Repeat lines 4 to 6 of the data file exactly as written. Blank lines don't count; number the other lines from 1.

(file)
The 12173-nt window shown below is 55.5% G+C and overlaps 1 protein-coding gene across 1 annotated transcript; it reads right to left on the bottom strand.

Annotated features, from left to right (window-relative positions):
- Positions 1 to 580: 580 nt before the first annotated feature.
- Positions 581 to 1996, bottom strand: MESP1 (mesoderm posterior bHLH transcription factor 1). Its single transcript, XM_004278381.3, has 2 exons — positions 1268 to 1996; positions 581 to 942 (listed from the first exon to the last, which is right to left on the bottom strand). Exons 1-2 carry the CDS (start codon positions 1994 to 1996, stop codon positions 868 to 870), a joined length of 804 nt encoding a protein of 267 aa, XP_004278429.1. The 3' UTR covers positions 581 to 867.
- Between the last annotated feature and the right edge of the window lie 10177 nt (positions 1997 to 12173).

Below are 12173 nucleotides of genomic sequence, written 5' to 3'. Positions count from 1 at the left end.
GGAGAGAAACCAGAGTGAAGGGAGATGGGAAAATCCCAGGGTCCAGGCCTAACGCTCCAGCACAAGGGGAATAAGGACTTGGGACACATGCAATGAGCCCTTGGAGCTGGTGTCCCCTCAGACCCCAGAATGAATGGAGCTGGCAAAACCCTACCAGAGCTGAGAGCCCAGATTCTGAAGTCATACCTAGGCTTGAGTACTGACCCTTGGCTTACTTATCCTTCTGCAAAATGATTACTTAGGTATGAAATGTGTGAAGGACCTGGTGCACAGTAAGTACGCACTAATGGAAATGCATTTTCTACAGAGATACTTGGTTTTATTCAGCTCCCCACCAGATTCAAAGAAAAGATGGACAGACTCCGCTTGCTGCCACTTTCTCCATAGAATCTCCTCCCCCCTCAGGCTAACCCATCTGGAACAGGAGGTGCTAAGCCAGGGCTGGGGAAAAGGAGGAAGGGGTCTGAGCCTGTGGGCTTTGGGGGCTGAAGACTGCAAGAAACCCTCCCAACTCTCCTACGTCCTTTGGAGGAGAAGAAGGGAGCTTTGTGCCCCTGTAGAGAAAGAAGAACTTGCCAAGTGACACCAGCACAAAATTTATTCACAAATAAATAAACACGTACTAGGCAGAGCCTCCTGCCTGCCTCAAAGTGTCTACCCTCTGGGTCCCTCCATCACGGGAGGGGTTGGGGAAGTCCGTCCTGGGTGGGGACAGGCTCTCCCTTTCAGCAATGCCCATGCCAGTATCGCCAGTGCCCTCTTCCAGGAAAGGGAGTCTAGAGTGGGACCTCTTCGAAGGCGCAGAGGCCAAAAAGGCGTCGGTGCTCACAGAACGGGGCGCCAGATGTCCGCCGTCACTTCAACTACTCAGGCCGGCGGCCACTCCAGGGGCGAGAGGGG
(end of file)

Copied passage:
- Positions 581 to 1996, bottom strand: MESP1 (mesoderm posterior bHLH transcription factor 1). Its single transcript, XM_004278381.3, has 2 exons — positions 1268 to 1996; positions 581 to 942 (listed from the first exon to the last, which is right to left on the bottom strand). Exons 1-2 carry the CDS (start codon positions 1994 to 1996, stop codon positions 868 to 870), a joined length of 804 nt encoding a protein of 267 aa, XP_004278429.1. The 3' UTR covers positions 581 to 867.
- Between the last annotated feature and the right edge of the window lie 10177 nt (positions 1997 to 12173).

Below are 12173 nucleotides of genomic sequence, written 5' to 3'. Positions count from 1 at the left end.